What does Avengers: Age of Ultron have in common with biomedicine? On the face of it, nothing. But pay close attention to the screens in Bruce Banner and Dr Cho’s labs and a richly visualised world of biomedicine reveals itself.
The juxtaposition of Hollywood blockbusters with the healthcare sector may seem far fetched, but it’s the creative 3D toolset used to visualise and animate complex structures that bridge these industries.
Since Egyptian and Greek times, medical illustration has been used to map and teach the structures of the human body. And, the legacy of 2D illustrations – from seminal 16th century works like Leonardo da Vinci’s ‘Anatomical Manuscripts’, and Andreas Vesalius ‘On the Fabric of the Human Body’, to Henry Gray’s anatomical drawings, first published as ‘Gray’s Anantomy’ in 1858 – have been instrumental in promoting an understanding and appreciation of the complexities of human biology to medical professionals and laypersons alike.
Fast forward to the 21st century, and advances in medical visualisation technology have further clarified the invisible structures within us. Today, x-ray, ultrasound, CT (computer tomography), MRI (magnetic resonance imaging), nuclear MRI, and and PET (positron emission tomography) scans bring extraordinary depth and detail to medical imaging.
But, advances in imaging technology is not enough to communicate concepts and complex information effectively. Writing in ‘The mind’s eye: Biomedical Visualization: The most powerful tool in science’, author Linda S Nye argues that “It takes an artist using traditional techniques of art and illustration or computer graphics to lift the visuals from simple datasets to effective communications’. Nye champions the role of artists and modern CG visualisation techniques to provide drama and excitement to effectively engage audiences in otherwise inaccessible clinical material.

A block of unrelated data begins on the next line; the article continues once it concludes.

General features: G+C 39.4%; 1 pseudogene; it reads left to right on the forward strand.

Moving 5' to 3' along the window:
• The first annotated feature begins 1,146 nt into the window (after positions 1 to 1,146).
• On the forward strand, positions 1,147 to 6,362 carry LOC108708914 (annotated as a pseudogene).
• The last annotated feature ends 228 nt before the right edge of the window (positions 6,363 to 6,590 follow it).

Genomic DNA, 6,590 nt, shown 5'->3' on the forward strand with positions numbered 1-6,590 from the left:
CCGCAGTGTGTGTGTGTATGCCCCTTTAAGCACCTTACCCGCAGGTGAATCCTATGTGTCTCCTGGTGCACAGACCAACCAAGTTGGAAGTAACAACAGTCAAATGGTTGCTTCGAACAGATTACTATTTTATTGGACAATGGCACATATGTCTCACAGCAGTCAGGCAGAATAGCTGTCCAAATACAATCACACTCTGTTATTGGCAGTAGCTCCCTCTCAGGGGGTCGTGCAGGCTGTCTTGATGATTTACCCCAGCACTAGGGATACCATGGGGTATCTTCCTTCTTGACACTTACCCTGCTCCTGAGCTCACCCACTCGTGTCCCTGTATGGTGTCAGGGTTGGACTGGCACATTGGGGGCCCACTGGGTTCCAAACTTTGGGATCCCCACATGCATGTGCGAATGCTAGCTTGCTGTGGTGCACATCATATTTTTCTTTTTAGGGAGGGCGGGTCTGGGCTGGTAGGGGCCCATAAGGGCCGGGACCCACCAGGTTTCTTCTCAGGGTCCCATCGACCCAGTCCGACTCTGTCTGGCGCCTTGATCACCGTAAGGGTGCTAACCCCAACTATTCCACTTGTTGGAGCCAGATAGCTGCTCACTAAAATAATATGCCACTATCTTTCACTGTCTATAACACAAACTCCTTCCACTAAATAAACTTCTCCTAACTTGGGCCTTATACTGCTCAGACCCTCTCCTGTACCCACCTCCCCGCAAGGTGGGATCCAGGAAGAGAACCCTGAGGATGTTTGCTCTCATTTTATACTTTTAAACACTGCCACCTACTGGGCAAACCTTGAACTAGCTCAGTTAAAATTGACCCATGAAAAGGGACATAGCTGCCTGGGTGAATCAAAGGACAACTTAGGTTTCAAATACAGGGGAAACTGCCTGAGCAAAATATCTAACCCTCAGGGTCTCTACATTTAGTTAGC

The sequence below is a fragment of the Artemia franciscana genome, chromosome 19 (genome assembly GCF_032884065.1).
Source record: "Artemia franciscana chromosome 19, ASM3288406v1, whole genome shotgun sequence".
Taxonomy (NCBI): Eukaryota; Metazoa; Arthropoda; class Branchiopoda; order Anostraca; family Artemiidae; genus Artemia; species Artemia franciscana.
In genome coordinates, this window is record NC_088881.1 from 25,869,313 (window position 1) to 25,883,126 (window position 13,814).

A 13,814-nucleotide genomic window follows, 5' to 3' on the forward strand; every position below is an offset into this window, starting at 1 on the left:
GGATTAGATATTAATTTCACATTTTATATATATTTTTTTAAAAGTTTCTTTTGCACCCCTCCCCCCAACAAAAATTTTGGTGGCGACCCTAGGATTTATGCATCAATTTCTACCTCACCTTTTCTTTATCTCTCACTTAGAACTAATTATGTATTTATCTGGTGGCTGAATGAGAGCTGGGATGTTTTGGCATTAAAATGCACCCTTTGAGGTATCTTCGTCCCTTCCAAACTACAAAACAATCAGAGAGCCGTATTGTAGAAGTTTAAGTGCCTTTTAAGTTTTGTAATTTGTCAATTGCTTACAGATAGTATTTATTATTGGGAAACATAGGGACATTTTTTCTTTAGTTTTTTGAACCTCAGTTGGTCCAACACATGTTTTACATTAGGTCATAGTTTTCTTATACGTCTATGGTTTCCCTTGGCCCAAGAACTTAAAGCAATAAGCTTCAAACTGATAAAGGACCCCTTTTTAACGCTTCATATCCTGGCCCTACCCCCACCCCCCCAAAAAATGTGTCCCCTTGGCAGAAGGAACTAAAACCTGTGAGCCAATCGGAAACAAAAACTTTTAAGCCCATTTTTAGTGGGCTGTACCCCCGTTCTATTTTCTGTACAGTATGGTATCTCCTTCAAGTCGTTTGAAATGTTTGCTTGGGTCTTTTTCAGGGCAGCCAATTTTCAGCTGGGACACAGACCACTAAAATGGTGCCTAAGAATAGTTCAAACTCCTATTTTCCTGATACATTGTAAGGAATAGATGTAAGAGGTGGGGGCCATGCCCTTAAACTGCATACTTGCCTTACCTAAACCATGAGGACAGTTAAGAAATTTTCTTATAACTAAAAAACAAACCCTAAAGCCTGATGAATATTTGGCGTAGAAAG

In the hands of narrative motion graphic designers, state of the art visual effects 3D tools like Cinema 4D and Maya, can in combination with medical imaging create extraordinarily compelling visualisations about the dynamics of health in the human body. As described by Mary Ann Skweres, the Visible Human Project and 3D Embryo are two projects that have harnessed this approach to create incredibly detailed clinic resources, and there are many more. As technology has evolved, a thriving industry of medical 3D visualisation has emerged that combines scientific accuracy, imaging technologies and visual effects software.
Yet, the narrative and detail requirements needed to support surgical training can vary from the communication assets needed to support pharmaceutical and biomedical marketing. A broader audience benefits from dramatic storytelling techniques and exciting visuals to bring complex scientific principles and processes to life.
In the same way that our visual effects team created biomedically inspired animations to support the fictional R&D in Avengers: Age of Ultron, we worked with Barclays Private Bank to visualise three key storytelling moments in the film ‘Beyond 100‘, part of a wider report into the impact of longer lifespans.
Briefed to help tell the story of how innovations in technology are accelerating the future of human regeneration in years to come, we developed a stylised CG aesthetic that clearly illustrates cell splitting, chromosomes, the manipulation of DNA to combat disease and AI selection. Together with interviews and a voice over narration, these 3D visualisations help to make complex research and information accessible and engaging.